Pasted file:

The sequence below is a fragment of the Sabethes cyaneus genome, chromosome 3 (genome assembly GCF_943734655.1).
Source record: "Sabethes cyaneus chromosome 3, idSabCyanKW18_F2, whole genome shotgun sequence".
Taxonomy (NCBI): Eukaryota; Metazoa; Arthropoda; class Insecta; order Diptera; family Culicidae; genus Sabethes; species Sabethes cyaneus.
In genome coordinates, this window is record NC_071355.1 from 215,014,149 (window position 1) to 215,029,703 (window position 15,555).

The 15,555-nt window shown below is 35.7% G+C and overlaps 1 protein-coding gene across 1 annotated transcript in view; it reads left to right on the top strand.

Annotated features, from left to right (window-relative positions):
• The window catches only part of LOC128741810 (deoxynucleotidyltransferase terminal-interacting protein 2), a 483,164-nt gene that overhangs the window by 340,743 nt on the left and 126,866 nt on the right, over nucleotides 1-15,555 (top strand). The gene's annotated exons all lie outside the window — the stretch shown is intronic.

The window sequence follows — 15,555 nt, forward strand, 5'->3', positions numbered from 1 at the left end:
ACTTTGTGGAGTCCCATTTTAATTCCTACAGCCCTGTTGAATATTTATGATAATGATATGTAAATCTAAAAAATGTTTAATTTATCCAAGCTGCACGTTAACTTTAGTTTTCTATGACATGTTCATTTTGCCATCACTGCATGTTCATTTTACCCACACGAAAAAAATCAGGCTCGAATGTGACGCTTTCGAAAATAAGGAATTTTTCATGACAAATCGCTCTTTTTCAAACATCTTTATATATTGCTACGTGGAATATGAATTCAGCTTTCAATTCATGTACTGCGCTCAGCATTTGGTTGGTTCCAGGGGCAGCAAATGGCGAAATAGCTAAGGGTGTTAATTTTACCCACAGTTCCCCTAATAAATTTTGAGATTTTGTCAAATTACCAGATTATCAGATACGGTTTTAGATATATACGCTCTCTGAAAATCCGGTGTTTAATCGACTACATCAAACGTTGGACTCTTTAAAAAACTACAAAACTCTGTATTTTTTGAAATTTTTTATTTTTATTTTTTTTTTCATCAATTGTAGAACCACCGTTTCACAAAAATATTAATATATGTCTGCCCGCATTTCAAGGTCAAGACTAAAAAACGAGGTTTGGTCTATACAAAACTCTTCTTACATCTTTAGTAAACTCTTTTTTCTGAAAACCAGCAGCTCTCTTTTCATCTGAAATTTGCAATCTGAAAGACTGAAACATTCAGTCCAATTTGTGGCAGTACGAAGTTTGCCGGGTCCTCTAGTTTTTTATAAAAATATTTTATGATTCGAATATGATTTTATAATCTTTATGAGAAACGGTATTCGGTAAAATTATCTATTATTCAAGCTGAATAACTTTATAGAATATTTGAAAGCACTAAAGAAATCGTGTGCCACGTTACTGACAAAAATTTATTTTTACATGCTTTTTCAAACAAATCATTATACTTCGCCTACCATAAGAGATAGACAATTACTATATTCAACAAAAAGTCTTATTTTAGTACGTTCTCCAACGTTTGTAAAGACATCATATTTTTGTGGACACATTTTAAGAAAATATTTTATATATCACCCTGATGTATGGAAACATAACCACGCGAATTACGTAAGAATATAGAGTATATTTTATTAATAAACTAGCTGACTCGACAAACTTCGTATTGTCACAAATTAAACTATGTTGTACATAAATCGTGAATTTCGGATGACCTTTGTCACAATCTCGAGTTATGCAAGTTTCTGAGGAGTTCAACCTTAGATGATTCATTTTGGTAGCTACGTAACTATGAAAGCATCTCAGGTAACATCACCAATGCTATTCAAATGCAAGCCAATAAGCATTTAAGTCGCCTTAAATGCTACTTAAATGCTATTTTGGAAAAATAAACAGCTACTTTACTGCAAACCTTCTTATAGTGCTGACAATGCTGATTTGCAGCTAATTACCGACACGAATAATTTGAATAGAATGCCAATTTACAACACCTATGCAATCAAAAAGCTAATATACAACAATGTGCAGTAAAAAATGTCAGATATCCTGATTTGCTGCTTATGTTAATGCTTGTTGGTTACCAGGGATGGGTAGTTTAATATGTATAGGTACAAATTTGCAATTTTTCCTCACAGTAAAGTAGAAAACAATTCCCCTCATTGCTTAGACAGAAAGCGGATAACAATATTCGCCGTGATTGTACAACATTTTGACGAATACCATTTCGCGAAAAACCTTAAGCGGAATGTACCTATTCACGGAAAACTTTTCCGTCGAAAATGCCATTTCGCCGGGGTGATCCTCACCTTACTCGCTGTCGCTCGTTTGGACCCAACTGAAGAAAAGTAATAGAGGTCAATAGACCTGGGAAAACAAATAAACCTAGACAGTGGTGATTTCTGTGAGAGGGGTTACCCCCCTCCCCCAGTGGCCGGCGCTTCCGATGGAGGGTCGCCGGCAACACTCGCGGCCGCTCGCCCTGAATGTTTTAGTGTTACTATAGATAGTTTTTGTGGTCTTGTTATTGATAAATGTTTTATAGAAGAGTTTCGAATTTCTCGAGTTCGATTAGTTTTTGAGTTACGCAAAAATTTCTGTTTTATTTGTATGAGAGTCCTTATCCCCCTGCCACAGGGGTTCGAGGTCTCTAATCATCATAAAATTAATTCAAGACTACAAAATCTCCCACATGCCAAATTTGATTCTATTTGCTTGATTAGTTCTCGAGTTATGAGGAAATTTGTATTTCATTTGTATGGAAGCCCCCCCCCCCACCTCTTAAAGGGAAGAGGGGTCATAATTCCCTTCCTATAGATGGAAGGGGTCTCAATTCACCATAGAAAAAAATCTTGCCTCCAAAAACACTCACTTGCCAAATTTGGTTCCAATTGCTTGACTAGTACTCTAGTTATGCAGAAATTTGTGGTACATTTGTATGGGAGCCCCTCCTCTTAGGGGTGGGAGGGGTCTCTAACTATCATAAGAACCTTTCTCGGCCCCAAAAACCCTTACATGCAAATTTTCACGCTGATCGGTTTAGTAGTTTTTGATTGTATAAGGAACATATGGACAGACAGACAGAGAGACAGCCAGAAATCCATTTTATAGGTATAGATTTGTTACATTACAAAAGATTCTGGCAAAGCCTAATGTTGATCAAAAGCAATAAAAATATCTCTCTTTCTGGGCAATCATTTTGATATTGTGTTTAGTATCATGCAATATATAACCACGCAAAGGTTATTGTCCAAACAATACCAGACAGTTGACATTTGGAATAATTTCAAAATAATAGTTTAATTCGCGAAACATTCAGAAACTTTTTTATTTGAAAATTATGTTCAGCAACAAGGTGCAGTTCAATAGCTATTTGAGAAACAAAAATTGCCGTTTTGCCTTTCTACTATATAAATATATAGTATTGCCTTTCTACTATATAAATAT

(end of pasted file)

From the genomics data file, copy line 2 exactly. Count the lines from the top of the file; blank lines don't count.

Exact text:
Source record: "Sabethes cyaneus chromosome 3, idSabCyanKW18_F2, whole genome shotgun sequence".